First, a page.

"Interacting selectively with any protein or protein complex (a complex of two or more proteins that may include other nonprotein molecules)."
"Interacting selectively and non-covalently with a lipid." (GO:0008289)
"Any process involved in the controlled movement of a cell."
exact_synonym: "cell locomotion"
exact_synonym: "cell movement" Note: also see #motor activity (above) for other proteins involved in cell motility.
"The joining of two lipid bilayers to form a single membrane."
"Any process that mediates interactions between a cell and its surroundings. Encompasses interactions such as signaling or attachment between one cell and another cell, between a cell and an extracellular matrix, or between a cell and any other aspect of its environment."
regulation of biological process
"Any process that modulates the frequency, rate or extent of a biological process. Biological processes are regulated by many means; examples include the control of gene expression, protein modification or interaction with a protein or substrate molecule."
"The biological process specifically aimed at the progression of an organism over time from an initial condi (e.g. a multicellular animal, an aged adult or a mature single celled organism)." ('developmental process').
"The process whereby relatively unspecialized cells, e.g. embryonic or regenerative cells, acquire specialized structural and/or functional features that characterize the cells, tissues, or organs of the mature organism or some other relatively stable phase of the organism's life history."
response to stimulus
"A change in state or activity of a cell or organism (in terms of movement, secretion, enzyme production, gene expression, etc.) as a result of the perception of a stimulus."
"The specific actions or reactions of an organism in response to external or internal stimuli. Patterned activity of a whole organism in a manner dependent upon some combination of that organism's internal state and external conditions."
"The specific aalting of processes within a cell so that its vital functions markedly cease, rather than simply deteriorating gradually over time, which culminates in cell death."
"The directed movement of substances (such as macromolecules, small molecules, ions) into, out of, within or between cells."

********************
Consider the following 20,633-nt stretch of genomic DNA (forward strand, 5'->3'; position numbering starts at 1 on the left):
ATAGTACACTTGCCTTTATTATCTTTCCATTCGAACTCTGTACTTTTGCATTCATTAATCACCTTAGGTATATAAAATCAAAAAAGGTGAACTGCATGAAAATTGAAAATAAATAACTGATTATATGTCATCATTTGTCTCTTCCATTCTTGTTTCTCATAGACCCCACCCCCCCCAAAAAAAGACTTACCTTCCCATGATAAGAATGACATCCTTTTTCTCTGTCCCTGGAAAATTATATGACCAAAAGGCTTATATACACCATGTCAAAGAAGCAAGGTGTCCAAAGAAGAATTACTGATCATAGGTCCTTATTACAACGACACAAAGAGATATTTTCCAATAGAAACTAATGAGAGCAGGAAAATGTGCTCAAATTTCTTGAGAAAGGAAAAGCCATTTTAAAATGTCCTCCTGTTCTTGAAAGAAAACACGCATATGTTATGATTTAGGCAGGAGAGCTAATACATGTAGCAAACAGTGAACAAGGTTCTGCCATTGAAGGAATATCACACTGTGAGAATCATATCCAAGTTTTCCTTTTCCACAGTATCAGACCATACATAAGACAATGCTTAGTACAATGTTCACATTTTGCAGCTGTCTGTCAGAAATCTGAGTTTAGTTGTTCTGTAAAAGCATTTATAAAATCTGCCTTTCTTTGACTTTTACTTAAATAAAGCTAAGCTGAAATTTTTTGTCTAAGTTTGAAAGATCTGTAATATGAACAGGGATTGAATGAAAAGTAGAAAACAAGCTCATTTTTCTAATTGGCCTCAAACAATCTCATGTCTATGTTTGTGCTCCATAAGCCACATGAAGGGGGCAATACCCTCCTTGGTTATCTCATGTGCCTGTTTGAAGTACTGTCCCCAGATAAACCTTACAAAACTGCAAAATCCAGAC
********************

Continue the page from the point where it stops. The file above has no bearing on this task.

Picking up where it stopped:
protein transporter activity
"Enables the directed movement of proteins into, out of, within or between cells."
ion transporter activity
"Enables the directed movement of charged atoms or small charged molecules into, out of, within or between cells."
channel or pore class transporter activity
"Allows facilitated diffusion (by an energy-independent process) by passage through a transmembrane aqueous pore or channel without a carrier-mediated mechanism. They do not exhibit stereospecificity but may be specific for a particular molecular species or class of molecules."
exact synonym: "carrier type transporter"
"Catalysis of the transfer of a specific substance or related group of substances from one side of the membrane to the other."
"Catalysis of the stereospecific transfer of a substrate across a biological membrane."
"The regulated release of a substance by a cell or group of cells."
electron transporter activity
"Enables the directed movement of electrons into, out of, within or between cells."
"The transport of electrons from an electron donor to an electron acceptor." (electron transfer)
"The specific processes that generate the ability of an organism to cause disease in another."
Note that this term should not be used to annotate gene products that are involved in the host response to pathogenesis. It should only be used to annotate those gene products involved in the generation of pathogenesis by the pathogen itself (virulence).
chaperone regulator activity
"Modulates the activity of a molecular chaperone."
nucleic acid binding
"Interacting selectively with any nucleic acid."
transcription regulator activity
"Plays a role in regulating transcription; may bind a promoter or enhancer DNA sequence or interact with a DNA-binding transcription factor."
Category:Transcription coregulators; Transcription coregulators like PELP-1; Coactivator (genetics)
extracellular structure organization and biogenesis
"The assembly and arrangement of structures in the space external to the outermost structure of a cell. For cells without external protective or external encapsulating structures this refers to space outside of the plasma membrane, and also covers the host cell environment outside an intracellular parasite."
exact_synonym: "extracellular structure organization and biogenesis"
translation regulator activity
"Any substance involved in the initiation, activation, perpetuation, repression or termination of polypeptide synthesis at the ribosome."
- requested articles about protein families
- Ontology (computer science): an exhaustive and rigorous conceptual schema about a collection of information such as genomes and proteomes.
- "GO Slims Format-version: 1.0 date: 17:08:2005 14:57". Archived from the original on 2012-10-02. Retrieved 2005-09-04.
- GOA and whole proteome analysis slim This is an ftp file
- NCBI Taxonomy Browser